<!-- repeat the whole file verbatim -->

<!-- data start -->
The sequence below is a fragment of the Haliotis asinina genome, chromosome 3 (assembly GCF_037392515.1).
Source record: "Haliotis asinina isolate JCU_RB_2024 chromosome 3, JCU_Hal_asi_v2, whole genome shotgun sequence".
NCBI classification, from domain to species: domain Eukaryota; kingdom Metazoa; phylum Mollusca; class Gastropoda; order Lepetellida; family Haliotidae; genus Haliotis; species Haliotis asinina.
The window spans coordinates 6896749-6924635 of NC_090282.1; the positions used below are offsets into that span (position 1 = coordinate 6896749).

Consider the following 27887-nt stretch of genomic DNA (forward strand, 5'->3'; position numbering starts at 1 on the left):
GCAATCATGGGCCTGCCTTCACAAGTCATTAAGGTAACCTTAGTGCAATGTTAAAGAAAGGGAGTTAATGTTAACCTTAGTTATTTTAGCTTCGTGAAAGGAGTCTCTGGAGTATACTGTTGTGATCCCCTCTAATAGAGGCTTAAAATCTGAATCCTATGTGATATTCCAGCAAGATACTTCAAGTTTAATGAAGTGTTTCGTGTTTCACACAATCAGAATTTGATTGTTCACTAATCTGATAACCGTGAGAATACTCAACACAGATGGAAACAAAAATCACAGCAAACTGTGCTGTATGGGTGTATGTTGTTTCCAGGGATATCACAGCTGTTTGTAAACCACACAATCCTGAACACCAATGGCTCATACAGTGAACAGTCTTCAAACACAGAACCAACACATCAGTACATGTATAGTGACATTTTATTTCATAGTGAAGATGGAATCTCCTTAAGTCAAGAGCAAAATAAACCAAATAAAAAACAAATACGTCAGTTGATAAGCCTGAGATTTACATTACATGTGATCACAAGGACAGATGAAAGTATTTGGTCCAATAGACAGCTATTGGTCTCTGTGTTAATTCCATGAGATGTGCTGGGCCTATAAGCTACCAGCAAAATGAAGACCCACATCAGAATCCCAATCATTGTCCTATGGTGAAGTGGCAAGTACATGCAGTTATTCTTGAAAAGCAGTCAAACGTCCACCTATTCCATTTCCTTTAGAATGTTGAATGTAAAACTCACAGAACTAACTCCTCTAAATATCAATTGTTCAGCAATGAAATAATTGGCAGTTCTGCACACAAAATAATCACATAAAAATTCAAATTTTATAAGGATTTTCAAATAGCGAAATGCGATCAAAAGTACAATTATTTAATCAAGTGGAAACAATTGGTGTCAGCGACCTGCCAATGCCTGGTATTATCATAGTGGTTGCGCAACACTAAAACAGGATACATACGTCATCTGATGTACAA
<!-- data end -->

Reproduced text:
The sequence below is a fragment of the Haliotis asinina genome, chromosome 3 (assembly GCF_037392515.1).
Source record: "Haliotis asinina isolate JCU_RB_2024 chromosome 3, JCU_Hal_asi_v2, whole genome shotgun sequence".
NCBI classification, from domain to species: domain Eukaryota; kingdom Metazoa; phylum Mollusca; class Gastropoda; order Lepetellida; family Haliotidae; genus Haliotis; species Haliotis asinina.
The window spans coordinates 6896749-6924635 of NC_090282.1; the positions used below are offsets into that span (position 1 = coordinate 6896749).

Consider the following 27887-nt stretch of genomic DNA (forward strand, 5'->3'; position numbering starts at 1 on the left):
GCAATCATGGGCCTGCCTTCACAAGTCATTAAGGTAACCTTAGTGCAATGTTAAAGAAAGGGAGTTAATGTTAACCTTAGTTATTTTAGCTTCGTGAAAGGAGTCTCTGGAGTATACTGTTGTGATCCCCTCTAATAGAGGCTTAAAATCTGAATCCTATGTGATATTCCAGCAAGATACTTCAAGTTTAATGAAGTGTTTCGTGTTTCACACAATCAGAATTTGATTGTTCACTAATCTGATAACCGTGAGAATACTCAACACAGATGGAAACAAAAATCACAGCAAACTGTGCTGTATGGGTGTATGTTGTTTCCAGGGATATCACAGCTGTTTGTAAACCACACAATCCTGAACACCAATGGCTCATACAGTGAACAGTCTTCAAACACAGAACCAACACATCAGTACATGTATAGTGACATTTTATTTCATAGTGAAGATGGAATCTCCTTAAGTCAAGAGCAAAATAAACCAAATAAAAAACAAATACGTCAGTTGATAAGCCTGAGATTTACATTACATGTGATCACAAGGACAGATGAAAGTATTTGGTCCAATAGACAGCTATTGGTCTCTGTGTTAATTCCATGAGATGTGCTGGGCCTATAAGCTACCAGCAAAATGAAGACCCACATCAGAATCCCAATCATTGTCCTATGGTGAAGTGGCAAGTACATGCAGTTATTCTTGAAAAGCAGTCAAACGTCCACCTATTCCATTTCCTTTAGAATGTTGAATGTAAAACTCACAGAACTAACTCCTCTAAATATCAATTGTTCAGCAATGAAATAATTGGCAGTTCTGCACACAAAATAATCACATAAAAATTCAAATTTTATAAGGATTTTCAAATAGCGAAATGCGATCAAAAGTACAATTATTTAATCAAGTGGAAACAATTGGTGTCAGCGACCTGCCAATGCCTGGTATTATCATAGTGGTTGCGCAACACTAAAACAGGATACATACGTCATCTGATGTACAA